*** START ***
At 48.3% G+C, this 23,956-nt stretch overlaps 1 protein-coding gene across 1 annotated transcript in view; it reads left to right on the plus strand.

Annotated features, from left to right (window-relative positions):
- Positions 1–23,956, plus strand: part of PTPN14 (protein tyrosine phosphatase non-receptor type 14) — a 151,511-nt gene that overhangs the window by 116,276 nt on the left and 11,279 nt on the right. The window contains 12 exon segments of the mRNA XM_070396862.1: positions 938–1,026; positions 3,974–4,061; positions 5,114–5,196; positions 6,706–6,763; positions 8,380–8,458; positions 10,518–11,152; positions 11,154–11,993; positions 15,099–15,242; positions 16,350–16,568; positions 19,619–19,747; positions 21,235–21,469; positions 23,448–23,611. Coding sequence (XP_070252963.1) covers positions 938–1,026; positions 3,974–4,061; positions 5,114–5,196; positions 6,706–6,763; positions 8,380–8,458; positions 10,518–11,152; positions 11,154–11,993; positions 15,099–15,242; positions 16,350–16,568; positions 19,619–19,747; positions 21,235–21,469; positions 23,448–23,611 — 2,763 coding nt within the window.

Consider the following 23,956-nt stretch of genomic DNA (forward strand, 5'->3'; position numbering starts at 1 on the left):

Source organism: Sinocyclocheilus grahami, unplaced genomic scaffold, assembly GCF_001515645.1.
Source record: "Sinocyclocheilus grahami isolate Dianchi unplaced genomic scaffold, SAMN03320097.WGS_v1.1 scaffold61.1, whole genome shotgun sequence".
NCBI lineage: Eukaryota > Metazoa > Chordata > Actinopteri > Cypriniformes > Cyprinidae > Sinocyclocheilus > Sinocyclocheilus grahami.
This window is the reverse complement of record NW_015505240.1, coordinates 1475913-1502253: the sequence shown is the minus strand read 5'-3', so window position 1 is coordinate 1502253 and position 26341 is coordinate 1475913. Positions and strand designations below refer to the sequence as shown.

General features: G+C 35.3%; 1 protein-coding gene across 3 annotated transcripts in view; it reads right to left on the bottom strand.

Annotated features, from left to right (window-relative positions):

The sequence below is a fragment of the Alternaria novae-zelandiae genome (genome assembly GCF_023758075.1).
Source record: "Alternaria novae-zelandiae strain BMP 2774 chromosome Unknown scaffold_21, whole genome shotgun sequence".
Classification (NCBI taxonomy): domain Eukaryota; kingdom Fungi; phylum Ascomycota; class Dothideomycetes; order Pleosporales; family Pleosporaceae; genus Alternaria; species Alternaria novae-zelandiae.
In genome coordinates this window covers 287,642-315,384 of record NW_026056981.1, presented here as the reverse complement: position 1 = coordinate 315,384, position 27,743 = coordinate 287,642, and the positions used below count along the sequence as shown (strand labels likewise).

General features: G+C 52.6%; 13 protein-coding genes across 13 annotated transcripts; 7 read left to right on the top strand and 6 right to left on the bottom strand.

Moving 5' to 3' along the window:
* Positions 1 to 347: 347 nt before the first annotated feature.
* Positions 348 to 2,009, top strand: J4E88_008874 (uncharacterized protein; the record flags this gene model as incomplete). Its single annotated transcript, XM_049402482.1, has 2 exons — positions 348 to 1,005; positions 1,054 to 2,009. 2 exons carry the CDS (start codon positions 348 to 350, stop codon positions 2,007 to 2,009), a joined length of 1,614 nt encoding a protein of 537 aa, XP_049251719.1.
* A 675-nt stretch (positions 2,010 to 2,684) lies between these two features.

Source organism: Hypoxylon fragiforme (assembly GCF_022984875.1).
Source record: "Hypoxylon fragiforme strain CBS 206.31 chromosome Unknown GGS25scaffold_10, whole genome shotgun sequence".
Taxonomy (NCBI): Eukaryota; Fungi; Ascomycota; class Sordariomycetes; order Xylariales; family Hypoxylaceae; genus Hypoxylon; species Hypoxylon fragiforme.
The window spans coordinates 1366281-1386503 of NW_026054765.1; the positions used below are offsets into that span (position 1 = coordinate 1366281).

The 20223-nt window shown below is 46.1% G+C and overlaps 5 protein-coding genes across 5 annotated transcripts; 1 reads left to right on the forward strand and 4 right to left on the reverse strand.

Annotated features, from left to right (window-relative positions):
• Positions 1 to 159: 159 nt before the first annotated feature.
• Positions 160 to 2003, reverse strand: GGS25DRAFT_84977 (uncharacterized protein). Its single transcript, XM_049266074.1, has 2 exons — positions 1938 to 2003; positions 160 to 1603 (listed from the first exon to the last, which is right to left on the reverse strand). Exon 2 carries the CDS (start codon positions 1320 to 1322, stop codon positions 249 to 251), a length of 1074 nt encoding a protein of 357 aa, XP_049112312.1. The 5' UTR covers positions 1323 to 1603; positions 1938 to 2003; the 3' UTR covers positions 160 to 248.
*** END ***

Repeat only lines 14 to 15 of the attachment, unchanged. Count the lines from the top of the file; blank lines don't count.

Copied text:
In genome coordinates this window covers 287,642-315,384 of record NW_026056981.1, presented here as the reverse complement: position 1 = coordinate 315,384, position 27,743 = coordinate 287,642, and the positions used below count along the sequence as shown (strand labels likewise).

General features: G+C 52.6%; 13 protein-coding genes across 13 annotated transcripts; 7 read left to right on the top strand and 6 right to left on the bottom strand.